In which girl power is nice, but not enough

by Hannah Silvers

NEW YORK CITY — Anyone who’s ever met me could have told you that I’d never miss an opportunity to attend a session titled, “Like a Boss (Lady).” Two women (one working in animation at Nick Jr. and the other on the breaking news team at Time) led the session about what it means to lead as a woman in a male-dominated field.

It was all very supportive and lovely, and there was a lot of mutual support and respect among everyone in the room. But I wished we’d had time for a deeper discussion.

The presenters talked a lot about how to stand your ground as a woman in the field. They told us how they learned to prove themselves part of the team, e.g., by purposefully sitting down with their male co-workers at lunch, or by ignoring presidential candidates’ questions of, “How old are you?” and soldiering forth with well-researched questions that “prove” to your interviewees that you know what you’re doing.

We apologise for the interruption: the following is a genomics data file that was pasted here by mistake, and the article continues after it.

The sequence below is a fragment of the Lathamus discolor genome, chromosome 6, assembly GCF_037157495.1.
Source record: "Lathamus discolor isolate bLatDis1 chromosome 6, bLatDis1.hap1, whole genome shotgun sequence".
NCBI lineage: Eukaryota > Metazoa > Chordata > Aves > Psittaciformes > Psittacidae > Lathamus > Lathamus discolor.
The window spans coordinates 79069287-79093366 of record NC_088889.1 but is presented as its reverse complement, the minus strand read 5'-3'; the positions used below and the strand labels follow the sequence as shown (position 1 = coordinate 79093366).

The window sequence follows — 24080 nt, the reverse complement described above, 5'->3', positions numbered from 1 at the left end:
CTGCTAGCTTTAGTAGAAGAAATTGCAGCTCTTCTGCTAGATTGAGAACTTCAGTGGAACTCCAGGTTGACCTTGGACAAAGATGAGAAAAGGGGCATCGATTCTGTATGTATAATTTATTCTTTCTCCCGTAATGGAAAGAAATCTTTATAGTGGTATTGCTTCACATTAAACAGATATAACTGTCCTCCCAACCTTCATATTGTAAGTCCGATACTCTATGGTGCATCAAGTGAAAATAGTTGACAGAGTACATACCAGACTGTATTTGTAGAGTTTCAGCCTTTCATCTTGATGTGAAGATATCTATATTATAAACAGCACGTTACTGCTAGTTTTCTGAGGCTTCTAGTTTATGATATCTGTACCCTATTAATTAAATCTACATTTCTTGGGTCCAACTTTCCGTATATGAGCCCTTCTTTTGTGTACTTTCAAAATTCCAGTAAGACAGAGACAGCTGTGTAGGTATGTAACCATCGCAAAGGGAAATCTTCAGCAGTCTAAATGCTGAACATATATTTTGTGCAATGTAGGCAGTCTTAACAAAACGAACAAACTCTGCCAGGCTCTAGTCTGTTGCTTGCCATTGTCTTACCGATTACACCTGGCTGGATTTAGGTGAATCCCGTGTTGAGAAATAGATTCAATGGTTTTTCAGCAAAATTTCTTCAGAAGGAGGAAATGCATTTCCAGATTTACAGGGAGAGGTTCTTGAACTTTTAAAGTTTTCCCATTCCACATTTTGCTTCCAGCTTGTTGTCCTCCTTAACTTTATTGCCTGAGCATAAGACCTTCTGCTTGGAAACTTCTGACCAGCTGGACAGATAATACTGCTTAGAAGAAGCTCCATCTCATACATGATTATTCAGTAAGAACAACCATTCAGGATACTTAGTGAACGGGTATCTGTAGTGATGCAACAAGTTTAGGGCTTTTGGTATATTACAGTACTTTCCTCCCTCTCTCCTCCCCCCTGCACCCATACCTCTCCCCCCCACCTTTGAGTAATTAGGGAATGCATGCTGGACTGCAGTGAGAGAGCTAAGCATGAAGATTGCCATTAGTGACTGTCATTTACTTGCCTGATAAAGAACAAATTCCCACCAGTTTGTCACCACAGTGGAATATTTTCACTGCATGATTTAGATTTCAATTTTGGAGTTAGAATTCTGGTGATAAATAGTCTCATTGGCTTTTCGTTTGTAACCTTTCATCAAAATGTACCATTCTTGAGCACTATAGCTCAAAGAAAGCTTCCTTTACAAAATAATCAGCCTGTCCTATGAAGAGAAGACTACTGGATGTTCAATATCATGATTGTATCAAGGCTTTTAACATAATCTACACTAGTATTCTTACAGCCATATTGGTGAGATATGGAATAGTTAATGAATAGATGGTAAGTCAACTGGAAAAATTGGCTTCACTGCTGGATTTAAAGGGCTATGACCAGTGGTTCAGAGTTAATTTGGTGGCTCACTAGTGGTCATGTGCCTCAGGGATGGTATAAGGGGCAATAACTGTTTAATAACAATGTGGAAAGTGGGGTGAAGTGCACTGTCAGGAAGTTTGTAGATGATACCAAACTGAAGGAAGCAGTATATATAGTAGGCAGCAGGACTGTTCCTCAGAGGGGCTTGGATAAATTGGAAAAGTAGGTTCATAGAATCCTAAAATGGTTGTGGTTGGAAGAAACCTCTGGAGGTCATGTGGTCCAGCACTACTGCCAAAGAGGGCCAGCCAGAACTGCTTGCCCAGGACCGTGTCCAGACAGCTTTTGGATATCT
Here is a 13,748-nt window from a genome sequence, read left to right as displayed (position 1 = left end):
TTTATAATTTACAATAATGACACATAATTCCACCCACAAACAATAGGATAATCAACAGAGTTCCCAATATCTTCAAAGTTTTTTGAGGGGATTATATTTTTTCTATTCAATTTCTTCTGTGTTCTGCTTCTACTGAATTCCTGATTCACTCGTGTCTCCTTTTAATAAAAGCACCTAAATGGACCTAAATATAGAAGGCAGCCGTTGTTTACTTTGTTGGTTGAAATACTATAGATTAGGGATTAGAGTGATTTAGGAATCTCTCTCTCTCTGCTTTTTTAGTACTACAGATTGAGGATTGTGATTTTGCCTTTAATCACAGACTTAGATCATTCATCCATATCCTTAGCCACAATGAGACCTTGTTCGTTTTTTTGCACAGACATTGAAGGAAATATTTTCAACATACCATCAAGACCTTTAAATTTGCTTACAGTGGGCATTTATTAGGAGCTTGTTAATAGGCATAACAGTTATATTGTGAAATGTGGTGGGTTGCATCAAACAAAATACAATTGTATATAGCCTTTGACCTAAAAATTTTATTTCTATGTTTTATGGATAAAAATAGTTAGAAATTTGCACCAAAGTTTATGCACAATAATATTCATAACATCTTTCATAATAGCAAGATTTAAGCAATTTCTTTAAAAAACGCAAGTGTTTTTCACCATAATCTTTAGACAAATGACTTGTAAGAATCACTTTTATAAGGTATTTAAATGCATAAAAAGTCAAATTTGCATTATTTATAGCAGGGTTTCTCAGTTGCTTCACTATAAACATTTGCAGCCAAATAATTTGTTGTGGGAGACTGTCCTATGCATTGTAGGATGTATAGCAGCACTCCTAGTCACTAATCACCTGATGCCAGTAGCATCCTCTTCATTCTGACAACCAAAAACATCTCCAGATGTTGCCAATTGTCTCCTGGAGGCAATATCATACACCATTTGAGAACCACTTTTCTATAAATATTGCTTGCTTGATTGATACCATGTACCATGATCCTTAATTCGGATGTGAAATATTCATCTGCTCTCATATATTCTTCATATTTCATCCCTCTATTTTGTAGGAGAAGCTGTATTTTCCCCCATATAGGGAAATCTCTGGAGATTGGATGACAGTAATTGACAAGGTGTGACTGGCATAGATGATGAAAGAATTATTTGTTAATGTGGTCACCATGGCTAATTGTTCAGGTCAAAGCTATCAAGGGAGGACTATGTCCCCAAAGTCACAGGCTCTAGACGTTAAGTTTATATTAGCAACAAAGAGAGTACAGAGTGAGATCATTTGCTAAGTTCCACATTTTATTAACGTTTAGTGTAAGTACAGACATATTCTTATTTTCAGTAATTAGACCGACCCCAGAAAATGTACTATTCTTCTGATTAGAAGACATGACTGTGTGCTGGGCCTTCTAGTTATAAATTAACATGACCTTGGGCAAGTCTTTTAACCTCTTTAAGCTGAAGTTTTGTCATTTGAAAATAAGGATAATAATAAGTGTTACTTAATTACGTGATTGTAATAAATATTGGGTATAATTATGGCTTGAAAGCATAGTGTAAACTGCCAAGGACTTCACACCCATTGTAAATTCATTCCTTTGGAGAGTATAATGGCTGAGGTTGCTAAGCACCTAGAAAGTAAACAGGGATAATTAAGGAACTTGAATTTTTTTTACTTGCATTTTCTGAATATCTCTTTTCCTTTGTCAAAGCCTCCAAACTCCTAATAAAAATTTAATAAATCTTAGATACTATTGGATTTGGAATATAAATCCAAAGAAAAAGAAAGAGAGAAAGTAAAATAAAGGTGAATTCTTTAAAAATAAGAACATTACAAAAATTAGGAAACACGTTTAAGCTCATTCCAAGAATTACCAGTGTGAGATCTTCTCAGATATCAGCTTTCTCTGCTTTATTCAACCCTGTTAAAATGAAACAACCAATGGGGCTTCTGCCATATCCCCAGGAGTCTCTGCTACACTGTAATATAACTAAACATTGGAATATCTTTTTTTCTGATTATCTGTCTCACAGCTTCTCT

But we didn’t talk about what to do about the fact that we have to do these things.

We have to “prove ourselves” in the current structure. It’s the only way to get into editorial positions. But what about when we get there? We talked a little about encouraging and mentoring the other women who work with us, but that’s not really going to help the next generation of women who will have to fight the same fight we fought.

Once we reach leadership positions, I think, we have to use our influence to make things better for the people who some after us. We have to actively rewrite the conversation and be confrontational where younger people can’t be, either for fear of losing their jobs or the respect of their co-workers. And I wish the presenters had tasked the 50 or so women journalists in the room with that responsibility.

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